Editing NealNov 01, 2021 08:00AM ● By Gayle Morrow
One of the last email conversations I had with Cornelius O’Donnell was about British TV shows. Neal had mentioned that he liked such programs as Midsomer Murders and Vicar of Dibley. I recommended he watch Pie in the Sky—I thought it would be his cuppa, so to speak, as the premise was a trying-hard-to-be-retired British detective whose desire to leave policing and focus on his newly opened restaurant (and a menu including his otherworldly steak and kidney pie) was constantly being foiled by his superiors.
I hope Neal had the opportunity to enjoy an episode or two—we didn’t talk about Pie in the Sky again, so I don’t know.
We talked occasionally about other things, but never once about how I edited his columns. Sometimes there isn’t much love lost between writers and editors; that didn’t seem to be the case with us.
As a writer, you hope that whoever edits your “stuff” takes what you turned in and makes it better. Writers hate to think that an editor is making changes just for the sake of making changes. Some do. I had an editor once who admitted that “I had to change something...” when I asked why a passage had been altered; when I’m wearing my editor hat, I don’t have the time or inclination to play that game.
As an editor, correcting grammar and punctuation should be easy peasy, do-it-with-one-hand-tied-behind-your-back kind of work. It’s the subtleties that can be confounding. What did he mean by that? Is that really what he wanted to say? When I first started editing Neal’s columns, I asked myself those questions often. But after a while, I found that I knew. I knew the point he was trying to make. I could fill in a missing word or adjust sentence construction in Neal’s voice. I could kind of channel him.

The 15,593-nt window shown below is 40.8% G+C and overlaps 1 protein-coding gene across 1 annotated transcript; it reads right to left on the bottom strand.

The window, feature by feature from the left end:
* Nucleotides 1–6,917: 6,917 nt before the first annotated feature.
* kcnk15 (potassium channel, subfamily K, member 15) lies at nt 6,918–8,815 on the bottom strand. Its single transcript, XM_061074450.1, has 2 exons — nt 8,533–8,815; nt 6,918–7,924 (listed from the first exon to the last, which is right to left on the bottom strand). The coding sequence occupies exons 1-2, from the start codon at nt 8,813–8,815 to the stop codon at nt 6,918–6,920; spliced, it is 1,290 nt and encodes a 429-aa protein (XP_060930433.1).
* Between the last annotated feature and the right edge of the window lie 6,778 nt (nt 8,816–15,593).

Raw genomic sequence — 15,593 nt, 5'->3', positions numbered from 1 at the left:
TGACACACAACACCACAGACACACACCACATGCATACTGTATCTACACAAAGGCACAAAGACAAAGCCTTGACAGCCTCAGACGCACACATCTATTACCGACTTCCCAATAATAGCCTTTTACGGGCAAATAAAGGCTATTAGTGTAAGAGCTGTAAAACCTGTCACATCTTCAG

I only met Neal face to face a couple of times—once when he came to Wellsboro to write a story about West End Market Café (I was working there at the time), and once when he was a chili judge at Second Chance Animal Sanctuaries’ annual chili cook-off/fundraiser (I was helping out as a volunteer/board member) at Rockwell’s Feed, Farm and Pet Supply. Some months ago, I mentioned to him in an email that I would be passing through Corning/Horseheads on such and such a date. I should stop and see him, he said, and he proceeded to give me directions.
“I’m as easy as pie to find,” he assured me. His directions were somewhat convoluted, however, not as straightforward as the recipes he shared with us, and I confess that I did not take the time to figure out where he was and how to get there. I regret that now. I imagine it would have been a “most genial respite” (isn’t that a Nealism?), probably with good food and wine (fresh and local, of course, as Neal was a proponent of both), likely served on or in something made by Corning, and accompanied by interesting conversation. My loss.
Easy as pie, pie in the sky...I know where to find you these days, Neal.